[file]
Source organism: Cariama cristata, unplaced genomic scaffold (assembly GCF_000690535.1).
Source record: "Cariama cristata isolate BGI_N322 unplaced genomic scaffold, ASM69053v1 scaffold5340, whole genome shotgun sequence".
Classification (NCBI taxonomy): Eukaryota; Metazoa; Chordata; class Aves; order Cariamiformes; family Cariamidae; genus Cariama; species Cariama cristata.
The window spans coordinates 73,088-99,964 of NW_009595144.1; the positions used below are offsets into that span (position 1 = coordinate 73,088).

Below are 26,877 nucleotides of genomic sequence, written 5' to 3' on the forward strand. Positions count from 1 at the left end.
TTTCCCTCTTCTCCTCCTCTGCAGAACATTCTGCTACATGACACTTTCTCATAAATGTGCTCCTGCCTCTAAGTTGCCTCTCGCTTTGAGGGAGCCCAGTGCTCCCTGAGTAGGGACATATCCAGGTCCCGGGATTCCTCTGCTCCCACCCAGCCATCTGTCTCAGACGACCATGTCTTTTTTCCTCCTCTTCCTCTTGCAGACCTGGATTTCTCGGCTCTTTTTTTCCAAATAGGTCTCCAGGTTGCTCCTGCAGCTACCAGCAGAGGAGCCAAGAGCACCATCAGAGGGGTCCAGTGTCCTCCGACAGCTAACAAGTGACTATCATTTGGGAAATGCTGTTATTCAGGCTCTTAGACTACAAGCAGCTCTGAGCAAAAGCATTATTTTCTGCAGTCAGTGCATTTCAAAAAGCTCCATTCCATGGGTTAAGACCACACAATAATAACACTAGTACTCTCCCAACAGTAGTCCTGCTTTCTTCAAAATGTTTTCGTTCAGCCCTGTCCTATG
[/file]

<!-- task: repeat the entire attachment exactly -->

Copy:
Source organism: Cariama cristata, unplaced genomic scaffold (assembly GCF_000690535.1).
Source record: "Cariama cristata isolate BGI_N322 unplaced genomic scaffold, ASM69053v1 scaffold5340, whole genome shotgun sequence".
Classification (NCBI taxonomy): Eukaryota; Metazoa; Chordata; class Aves; order Cariamiformes; family Cariamidae; genus Cariama; species Cariama cristata.
The window spans coordinates 73,088-99,964 of NW_009595144.1; the positions used below are offsets into that span (position 1 = coordinate 73,088).

Below are 26,877 nucleotides of genomic sequence, written 5' to 3' on the forward strand. Positions count from 1 at the left end.
TTTCCCTCTTCTCCTCCTCTGCAGAACATTCTGCTACATGACACTTTCTCATAAATGTGCTCCTGCCTCTAAGTTGCCTCTCGCTTTGAGGGAGCCCAGTGCTCCCTGAGTAGGGACATATCCAGGTCCCGGGATTCCTCTGCTCCCACCCAGCCATCTGTCTCAGACGACCATGTCTTTTTTCCTCCTCTTCCTCTTGCAGACCTGGATTTCTCGGCTCTTTTTTTCCAAATAGGTCTCCAGGTTGCTCCTGCAGCTACCAGCAGAGGAGCCAAGAGCACCATCAGAGGGGTCCAGTGTCCTCCGACAGCTAACAAGTGACTATCATTTGGGAAATGCTGTTATTCAGGCTCTTAGACTACAAGCAGCTCTGAGCAAAAGCATTATTTTCTGCAGTCAGTGCATTTCAAAAAGCTCCATTCCATGGGTTAAGACCACACAATAATAACACTAGTACTCTCCCAACAGTAGTCCTGCTTTCTTCAAAATGTTTTCGTTCAGCCCTGTCCTATG